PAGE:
Can a Priest Use White Wine at Mass?

The United States Conference of Catholic Bishops recently concluded their fall assembly in Baltimore on November 18th. Among the topics discussed was a document on Eucharistic coherence, a discussion of its necessity, and a vote. There were many factors in the generation of this document, including concern by Catholic laypeople and bishops regarding the seeming complexity of what is allowed in liturgical proceedings.

With that in mind, Licia called in to The Patrick Madrid Show to ask guest host Father Matthew Spencer, OSJ about the things taking place at her parish. Specifically, Licia attended Mass and saw that the priest was using white wine instead of red wine. Additionally, the chalice was not prepared in the traditional way (the priest typically pours wine in, followed by a little water) and she was concerned about the validity of these methods in Mass.

Father Matthew began by stating that it was admirable for Licia to be concerned and focused on the methods by which consecration is carried out. Certainly, we do not want to ignore the habits of a priest if they are invalidating the sacrament of the Eucharist. Father admitted that sometimes, with no malicious intent, priests get carried away by their creative ideas. They may think something is easier to do or something might save time, but it is removing an integral part of the transubstantiation. However, this is usually not the case.

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Father Matthew consoled Licia with the answer that it doesn’t matter what color the wine is that the priest uses. In fact, while Jesus is usually depicted with red grapes or red wine, we don’t know what color it was at the Last Supper. What matters is that the priest uses the unleavened bread and wine to begin consecration. Even after transubstantiation, the accidents (or physical qualities) will remain the same, but the substance will be different. They are the Body and Blood of Jesus. That is what matters most.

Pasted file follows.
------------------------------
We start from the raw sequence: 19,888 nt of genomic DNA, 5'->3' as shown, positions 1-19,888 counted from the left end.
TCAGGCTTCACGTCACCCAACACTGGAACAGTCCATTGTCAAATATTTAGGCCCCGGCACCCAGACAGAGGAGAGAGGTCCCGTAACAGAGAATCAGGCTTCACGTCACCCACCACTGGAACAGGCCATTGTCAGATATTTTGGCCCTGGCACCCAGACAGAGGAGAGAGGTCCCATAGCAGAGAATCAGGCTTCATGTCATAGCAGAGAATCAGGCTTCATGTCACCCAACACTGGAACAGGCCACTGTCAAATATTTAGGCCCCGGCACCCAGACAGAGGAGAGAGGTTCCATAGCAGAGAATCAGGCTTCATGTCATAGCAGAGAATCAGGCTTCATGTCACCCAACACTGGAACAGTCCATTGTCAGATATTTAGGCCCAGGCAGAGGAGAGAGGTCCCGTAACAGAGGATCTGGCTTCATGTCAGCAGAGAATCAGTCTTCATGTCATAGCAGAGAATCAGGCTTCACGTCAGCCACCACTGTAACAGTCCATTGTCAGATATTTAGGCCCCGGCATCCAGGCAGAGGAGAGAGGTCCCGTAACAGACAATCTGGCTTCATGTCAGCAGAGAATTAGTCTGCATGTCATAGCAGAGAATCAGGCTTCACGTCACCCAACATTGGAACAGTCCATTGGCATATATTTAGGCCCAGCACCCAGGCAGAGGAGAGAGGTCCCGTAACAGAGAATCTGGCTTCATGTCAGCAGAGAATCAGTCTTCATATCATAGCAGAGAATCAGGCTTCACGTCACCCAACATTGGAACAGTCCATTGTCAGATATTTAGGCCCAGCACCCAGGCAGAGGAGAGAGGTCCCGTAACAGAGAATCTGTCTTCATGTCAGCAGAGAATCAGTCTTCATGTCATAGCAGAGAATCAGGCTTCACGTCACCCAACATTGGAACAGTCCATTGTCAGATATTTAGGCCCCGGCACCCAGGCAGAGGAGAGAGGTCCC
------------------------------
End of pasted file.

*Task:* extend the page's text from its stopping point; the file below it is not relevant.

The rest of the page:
As for the preparation of the chalice, Father Matthew admitted that without seeing the process from start to finish, he could not make a faultless ruling whether it was correct or incorrect. Licia said that one day, a priest used white wine and water from the cruets and the next day, a different priest didn’t even bother pouring the cruets into the chalice. Presumably, the wine and water was already in the chalice. Assuming that that was in fact the case, Father Matthew said it is possible that either the deacon or concelebrant could have done it. Alternatively, in special cases, the priest is allowed to prepare the chalice before Mass. Either are acceptable, but neither are guaranteed explanations for what happened in this case.

Licia thanked Father Matthew for his explanation and said that she had peace of mind that this was not an abuse on the priest’s part. It was most likely an indulgence in the Church’s flexibility in parts of the Mass. Father Matthew continued, saying that he shares the concerns of the Faithful out there who may be witnessing questionable habits at their parish. When he was learning about the Liturgy in the seminary, he began to take notice of how much some celebrants would depart from the traditional practices. Part of the reason he joined the Oblates of St. Joseph was so that he could celebrate the Mass exactly as the Church specifies. 

“At the same time, I think it is important for us to be careful that we’re approaching the sacred mysteries not to be the liturgical police for those who are there, but rather to enter into those mysteries.” He clarified that Licia was not acting as police, but he wanted to preemptively calm those who might feel the need to look for mistakes or correct their parish priest.

Listen to the full question and answer below:

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John Hanretty serves as a Digital Media Producer for Relevant Radio®. He is a graduate of the Gupta College of Business at the University of Dallas. Besides being passionate about writing, his hobbies include drawing and digital design. You can read more of his daily articles at relevantradio.com and on the Relevant Radio® app.